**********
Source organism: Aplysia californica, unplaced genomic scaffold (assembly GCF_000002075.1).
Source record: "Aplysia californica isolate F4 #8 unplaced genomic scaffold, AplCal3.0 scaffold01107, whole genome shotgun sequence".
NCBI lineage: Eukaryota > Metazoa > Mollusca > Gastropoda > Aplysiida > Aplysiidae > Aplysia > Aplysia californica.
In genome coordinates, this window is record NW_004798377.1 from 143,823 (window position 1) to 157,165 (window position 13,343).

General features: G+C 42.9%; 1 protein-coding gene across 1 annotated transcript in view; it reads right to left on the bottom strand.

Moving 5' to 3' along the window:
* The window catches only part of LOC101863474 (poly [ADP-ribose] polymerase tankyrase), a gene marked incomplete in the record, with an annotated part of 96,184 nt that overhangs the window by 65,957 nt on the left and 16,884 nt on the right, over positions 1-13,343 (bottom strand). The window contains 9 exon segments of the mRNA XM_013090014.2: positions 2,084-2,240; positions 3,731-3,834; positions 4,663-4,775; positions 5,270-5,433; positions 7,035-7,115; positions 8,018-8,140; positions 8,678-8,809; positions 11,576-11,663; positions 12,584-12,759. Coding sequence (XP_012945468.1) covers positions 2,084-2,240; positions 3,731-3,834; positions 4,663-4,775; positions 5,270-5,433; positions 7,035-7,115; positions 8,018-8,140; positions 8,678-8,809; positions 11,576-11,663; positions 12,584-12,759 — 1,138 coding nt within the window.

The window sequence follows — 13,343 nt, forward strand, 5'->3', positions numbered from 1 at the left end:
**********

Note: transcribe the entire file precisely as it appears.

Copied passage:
Source organism: Aplysia californica, unplaced genomic scaffold (assembly GCF_000002075.1).
Source record: "Aplysia californica isolate F4 #8 unplaced genomic scaffold, AplCal3.0 scaffold01107, whole genome shotgun sequence".
NCBI lineage: Eukaryota > Metazoa > Mollusca > Gastropoda > Aplysiida > Aplysiidae > Aplysia > Aplysia californica.
In genome coordinates, this window is record NW_004798377.1 from 143,823 (window position 1) to 157,165 (window position 13,343).

General features: G+C 42.9%; 1 protein-coding gene across 1 annotated transcript in view; it reads right to left on the bottom strand.

Moving 5' to 3' along the window:
* The window catches only part of LOC101863474 (poly [ADP-ribose] polymerase tankyrase), a gene marked incomplete in the record, with an annotated part of 96,184 nt that overhangs the window by 65,957 nt on the left and 16,884 nt on the right, over positions 1-13,343 (bottom strand). The window contains 9 exon segments of the mRNA XM_013090014.2: positions 2,084-2,240; positions 3,731-3,834; positions 4,663-4,775; positions 5,270-5,433; positions 7,035-7,115; positions 8,018-8,140; positions 8,678-8,809; positions 11,576-11,663; positions 12,584-12,759. Coding sequence (XP_012945468.1) covers positions 2,084-2,240; positions 3,731-3,834; positions 4,663-4,775; positions 5,270-5,433; positions 7,035-7,115; positions 8,018-8,140; positions 8,678-8,809; positions 11,576-11,663; positions 12,584-12,759 — 1,138 coding nt within the window.

The window sequence follows — 13,343 nt, forward strand, 5'->3', positions numbered from 1 at the left end: